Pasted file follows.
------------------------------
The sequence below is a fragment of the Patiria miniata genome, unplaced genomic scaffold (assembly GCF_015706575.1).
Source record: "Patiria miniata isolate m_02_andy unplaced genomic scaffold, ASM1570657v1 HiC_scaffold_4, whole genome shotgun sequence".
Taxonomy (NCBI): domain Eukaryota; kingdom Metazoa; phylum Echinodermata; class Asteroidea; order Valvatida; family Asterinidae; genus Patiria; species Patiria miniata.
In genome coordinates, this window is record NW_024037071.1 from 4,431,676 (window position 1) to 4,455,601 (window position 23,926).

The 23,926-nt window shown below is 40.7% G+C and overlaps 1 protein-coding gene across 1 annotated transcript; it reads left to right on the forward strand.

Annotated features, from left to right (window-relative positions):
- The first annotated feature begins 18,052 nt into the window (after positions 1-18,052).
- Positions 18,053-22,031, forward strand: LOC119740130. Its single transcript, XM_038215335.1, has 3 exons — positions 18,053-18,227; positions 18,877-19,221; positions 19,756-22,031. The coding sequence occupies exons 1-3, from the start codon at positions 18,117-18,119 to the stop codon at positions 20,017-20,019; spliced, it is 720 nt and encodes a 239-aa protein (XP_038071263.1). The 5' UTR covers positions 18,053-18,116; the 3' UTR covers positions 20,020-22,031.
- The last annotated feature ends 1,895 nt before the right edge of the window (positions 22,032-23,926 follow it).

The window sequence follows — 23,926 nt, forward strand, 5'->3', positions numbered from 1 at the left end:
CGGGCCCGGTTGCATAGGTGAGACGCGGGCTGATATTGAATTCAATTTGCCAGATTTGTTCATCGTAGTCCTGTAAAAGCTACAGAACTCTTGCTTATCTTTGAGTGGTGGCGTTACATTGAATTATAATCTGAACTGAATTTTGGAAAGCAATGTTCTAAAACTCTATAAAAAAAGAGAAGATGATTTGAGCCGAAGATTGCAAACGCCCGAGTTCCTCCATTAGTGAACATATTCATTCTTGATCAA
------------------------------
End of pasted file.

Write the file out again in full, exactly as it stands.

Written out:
The sequence below is a fragment of the Patiria miniata genome, unplaced genomic scaffold (assembly GCF_015706575.1).
Source record: "Patiria miniata isolate m_02_andy unplaced genomic scaffold, ASM1570657v1 HiC_scaffold_4, whole genome shotgun sequence".
Taxonomy (NCBI): domain Eukaryota; kingdom Metazoa; phylum Echinodermata; class Asteroidea; order Valvatida; family Asterinidae; genus Patiria; species Patiria miniata.
In genome coordinates, this window is record NW_024037071.1 from 4,431,676 (window position 1) to 4,455,601 (window position 23,926).

The 23,926-nt window shown below is 40.7% G+C and overlaps 1 protein-coding gene across 1 annotated transcript; it reads left to right on the forward strand.

Annotated features, from left to right (window-relative positions):
- The first annotated feature begins 18,052 nt into the window (after positions 1-18,052).
- Positions 18,053-22,031, forward strand: LOC119740130. Its single transcript, XM_038215335.1, has 3 exons — positions 18,053-18,227; positions 18,877-19,221; positions 19,756-22,031. The coding sequence occupies exons 1-3, from the start codon at positions 18,117-18,119 to the stop codon at positions 20,017-20,019; spliced, it is 720 nt and encodes a 239-aa protein (XP_038071263.1). The 5' UTR covers positions 18,053-18,116; the 3' UTR covers positions 20,020-22,031.
- The last annotated feature ends 1,895 nt before the right edge of the window (positions 22,032-23,926 follow it).

The window sequence follows — 23,926 nt, forward strand, 5'->3', positions numbered from 1 at the left end:
CGGGCCCGGTTGCATAGGTGAGACGCGGGCTGATATTGAATTCAATTTGCCAGATTTGTTCATCGTAGTCCTGTAAAAGCTACAGAACTCTTGCTTATCTTTGAGTGGTGGCGTTACATTGAATTATAATCTGAACTGAATTTTGGAAAGCAATGTTCTAAAACTCTATAAAAAAAGAGAAGATGATTTGAGCCGAAGATTGCAAACGCCCGAGTTCCTCCATTAGTGAACATATTCATTCTTGATCAA